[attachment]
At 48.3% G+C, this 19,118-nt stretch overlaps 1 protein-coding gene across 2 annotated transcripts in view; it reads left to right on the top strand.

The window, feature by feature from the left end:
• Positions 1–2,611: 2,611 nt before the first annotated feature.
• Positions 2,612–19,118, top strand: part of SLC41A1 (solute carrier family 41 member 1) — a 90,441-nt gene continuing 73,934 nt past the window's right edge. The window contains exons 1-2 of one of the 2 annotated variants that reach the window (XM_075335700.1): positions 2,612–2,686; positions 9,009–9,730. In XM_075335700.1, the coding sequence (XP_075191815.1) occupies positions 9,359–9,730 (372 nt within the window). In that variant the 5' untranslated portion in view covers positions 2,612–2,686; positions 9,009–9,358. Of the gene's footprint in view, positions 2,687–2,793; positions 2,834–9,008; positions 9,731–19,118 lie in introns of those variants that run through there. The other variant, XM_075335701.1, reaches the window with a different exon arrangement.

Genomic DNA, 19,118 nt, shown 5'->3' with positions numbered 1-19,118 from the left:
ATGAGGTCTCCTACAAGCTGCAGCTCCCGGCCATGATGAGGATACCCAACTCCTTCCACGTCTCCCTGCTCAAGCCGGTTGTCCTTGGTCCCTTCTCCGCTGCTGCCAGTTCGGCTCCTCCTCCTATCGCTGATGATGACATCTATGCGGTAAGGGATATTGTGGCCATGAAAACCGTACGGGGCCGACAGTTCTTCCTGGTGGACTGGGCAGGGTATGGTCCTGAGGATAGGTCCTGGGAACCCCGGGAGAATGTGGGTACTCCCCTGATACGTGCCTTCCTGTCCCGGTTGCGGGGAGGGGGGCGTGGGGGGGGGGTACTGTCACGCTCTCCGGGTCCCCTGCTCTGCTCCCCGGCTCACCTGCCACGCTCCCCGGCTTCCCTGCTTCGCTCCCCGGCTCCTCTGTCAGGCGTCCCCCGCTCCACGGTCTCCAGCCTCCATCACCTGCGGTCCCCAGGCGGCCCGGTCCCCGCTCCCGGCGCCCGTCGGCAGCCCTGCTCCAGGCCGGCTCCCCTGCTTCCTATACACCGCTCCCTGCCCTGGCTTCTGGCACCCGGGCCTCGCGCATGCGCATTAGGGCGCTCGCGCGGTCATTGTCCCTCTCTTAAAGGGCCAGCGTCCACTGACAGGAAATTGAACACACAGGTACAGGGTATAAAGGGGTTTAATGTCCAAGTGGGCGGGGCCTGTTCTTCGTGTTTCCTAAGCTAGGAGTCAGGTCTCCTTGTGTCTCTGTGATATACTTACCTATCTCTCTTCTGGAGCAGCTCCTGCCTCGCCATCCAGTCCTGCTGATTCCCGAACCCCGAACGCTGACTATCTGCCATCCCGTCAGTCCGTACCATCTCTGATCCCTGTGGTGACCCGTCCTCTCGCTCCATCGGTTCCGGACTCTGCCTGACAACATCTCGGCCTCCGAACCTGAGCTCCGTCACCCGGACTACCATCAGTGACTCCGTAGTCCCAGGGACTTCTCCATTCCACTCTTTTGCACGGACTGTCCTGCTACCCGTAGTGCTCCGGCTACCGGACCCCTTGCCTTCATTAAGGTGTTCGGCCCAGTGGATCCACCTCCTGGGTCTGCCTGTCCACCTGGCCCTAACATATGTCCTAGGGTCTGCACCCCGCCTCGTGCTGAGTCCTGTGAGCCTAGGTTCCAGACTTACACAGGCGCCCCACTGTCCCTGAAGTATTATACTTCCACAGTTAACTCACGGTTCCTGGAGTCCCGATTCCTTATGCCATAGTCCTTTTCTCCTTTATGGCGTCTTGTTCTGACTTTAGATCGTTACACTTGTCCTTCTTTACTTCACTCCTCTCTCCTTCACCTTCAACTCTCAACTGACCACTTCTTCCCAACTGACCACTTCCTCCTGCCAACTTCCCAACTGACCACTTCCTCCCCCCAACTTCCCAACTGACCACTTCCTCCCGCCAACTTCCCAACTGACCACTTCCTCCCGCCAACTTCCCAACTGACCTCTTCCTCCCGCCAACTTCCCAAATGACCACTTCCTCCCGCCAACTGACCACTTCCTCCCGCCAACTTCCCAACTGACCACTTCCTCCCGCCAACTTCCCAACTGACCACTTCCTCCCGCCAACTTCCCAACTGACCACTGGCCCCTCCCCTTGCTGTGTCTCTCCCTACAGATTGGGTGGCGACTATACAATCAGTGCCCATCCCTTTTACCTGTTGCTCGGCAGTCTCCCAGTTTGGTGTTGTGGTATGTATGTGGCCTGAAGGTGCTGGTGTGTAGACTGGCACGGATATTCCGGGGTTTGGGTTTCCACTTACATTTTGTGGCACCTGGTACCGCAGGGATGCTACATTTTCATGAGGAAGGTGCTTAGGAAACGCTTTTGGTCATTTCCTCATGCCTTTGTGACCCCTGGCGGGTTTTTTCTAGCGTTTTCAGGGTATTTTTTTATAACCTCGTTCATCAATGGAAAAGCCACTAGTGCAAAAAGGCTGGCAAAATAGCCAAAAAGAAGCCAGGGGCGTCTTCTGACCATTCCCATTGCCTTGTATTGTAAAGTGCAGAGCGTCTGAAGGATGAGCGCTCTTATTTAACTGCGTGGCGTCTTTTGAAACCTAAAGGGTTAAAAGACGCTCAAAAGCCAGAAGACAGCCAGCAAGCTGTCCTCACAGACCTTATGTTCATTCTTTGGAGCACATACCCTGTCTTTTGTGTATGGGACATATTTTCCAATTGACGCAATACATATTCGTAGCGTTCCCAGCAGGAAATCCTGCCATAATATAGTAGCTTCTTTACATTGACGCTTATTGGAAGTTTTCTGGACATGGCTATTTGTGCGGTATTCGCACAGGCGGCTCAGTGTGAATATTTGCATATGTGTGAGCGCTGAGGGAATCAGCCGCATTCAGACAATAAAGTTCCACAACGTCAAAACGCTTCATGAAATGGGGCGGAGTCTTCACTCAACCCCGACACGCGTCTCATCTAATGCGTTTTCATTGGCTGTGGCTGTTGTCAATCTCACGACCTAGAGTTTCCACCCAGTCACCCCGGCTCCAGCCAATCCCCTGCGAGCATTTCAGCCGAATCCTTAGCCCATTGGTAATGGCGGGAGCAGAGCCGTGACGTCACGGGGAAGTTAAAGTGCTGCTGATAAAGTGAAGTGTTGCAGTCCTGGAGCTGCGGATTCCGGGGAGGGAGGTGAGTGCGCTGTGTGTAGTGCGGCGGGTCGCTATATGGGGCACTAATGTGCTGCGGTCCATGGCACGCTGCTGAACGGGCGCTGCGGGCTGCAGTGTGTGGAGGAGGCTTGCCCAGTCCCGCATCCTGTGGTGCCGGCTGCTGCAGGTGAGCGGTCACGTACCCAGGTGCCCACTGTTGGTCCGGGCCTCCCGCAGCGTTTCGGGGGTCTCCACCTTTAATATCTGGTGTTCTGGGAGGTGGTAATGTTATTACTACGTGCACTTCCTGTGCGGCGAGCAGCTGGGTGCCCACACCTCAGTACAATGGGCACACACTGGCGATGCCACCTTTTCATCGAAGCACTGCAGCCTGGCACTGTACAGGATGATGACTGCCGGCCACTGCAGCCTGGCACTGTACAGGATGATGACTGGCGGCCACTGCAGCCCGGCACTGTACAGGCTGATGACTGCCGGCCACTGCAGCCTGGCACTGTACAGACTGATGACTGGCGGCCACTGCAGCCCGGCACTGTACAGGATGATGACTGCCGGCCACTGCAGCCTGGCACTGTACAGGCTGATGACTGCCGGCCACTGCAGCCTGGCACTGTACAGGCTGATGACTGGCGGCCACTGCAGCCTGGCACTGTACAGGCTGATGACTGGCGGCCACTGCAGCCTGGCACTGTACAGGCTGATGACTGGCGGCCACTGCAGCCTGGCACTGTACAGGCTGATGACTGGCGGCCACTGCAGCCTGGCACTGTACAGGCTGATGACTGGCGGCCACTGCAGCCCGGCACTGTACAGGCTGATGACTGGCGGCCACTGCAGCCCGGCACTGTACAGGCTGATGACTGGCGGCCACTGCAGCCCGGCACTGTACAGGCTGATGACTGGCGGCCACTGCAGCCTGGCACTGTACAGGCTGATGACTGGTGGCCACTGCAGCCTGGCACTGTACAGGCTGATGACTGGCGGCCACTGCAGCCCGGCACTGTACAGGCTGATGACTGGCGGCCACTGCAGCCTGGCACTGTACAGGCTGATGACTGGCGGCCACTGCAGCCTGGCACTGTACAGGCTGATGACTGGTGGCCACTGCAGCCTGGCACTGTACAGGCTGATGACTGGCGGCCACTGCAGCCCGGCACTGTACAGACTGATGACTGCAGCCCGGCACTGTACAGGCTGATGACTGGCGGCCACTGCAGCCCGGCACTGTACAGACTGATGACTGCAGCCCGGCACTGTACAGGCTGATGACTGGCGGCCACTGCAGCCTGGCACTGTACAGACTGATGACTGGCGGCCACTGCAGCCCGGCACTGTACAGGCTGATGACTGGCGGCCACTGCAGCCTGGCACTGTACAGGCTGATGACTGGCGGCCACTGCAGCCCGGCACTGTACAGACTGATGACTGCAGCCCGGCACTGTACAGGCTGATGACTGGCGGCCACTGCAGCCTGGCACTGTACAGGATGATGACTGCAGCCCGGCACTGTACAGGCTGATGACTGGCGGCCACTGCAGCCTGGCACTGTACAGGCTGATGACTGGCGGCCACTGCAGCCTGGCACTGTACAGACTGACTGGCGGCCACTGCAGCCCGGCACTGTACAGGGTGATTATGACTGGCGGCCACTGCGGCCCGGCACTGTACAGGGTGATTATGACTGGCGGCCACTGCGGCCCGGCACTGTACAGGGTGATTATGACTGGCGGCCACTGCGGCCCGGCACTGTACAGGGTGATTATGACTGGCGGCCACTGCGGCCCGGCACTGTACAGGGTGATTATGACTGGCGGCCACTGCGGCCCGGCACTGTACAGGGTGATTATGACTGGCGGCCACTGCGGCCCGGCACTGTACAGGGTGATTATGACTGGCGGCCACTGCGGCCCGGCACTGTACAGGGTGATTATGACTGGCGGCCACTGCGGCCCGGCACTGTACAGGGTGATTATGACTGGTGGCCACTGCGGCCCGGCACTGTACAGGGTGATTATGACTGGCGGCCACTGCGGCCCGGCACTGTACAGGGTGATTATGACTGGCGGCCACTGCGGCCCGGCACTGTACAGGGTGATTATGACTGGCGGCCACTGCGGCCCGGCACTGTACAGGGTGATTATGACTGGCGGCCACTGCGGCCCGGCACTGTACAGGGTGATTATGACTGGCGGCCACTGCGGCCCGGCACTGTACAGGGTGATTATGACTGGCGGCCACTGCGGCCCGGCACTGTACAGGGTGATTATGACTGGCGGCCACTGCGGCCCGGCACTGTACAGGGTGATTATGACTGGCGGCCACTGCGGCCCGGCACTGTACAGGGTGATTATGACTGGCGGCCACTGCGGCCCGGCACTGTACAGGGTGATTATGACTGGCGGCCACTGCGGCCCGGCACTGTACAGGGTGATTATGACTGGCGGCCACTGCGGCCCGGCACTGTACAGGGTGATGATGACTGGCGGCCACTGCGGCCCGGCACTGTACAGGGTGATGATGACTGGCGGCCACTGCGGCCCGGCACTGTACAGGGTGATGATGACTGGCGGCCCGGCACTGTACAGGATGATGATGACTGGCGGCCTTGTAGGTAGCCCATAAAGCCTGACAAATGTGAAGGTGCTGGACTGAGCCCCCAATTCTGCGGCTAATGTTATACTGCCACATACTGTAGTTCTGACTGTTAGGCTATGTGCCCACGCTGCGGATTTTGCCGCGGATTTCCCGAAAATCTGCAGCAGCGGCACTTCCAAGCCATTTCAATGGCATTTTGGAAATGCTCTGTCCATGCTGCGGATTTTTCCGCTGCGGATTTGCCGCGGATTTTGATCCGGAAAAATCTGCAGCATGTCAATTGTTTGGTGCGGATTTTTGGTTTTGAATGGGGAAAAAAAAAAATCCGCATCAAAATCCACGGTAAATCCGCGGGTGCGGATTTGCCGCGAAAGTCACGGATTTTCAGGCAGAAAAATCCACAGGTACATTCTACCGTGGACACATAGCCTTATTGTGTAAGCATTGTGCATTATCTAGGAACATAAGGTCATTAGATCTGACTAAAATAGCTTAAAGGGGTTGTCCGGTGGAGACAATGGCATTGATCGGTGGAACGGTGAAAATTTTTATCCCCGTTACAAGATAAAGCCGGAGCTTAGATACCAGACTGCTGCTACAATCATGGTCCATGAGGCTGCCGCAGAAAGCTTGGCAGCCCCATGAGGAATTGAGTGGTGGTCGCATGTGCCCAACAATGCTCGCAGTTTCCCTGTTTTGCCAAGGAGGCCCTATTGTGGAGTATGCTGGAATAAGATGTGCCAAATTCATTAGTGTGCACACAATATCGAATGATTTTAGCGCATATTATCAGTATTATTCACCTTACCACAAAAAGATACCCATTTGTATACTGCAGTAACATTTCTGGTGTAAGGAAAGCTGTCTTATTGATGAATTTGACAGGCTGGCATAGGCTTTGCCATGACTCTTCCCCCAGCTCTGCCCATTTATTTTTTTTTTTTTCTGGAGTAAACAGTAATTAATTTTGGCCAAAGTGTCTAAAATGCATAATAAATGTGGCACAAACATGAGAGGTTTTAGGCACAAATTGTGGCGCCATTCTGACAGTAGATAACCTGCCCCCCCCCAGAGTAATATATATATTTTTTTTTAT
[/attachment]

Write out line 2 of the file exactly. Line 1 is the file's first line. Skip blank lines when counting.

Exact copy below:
The window, feature by feature from the left end: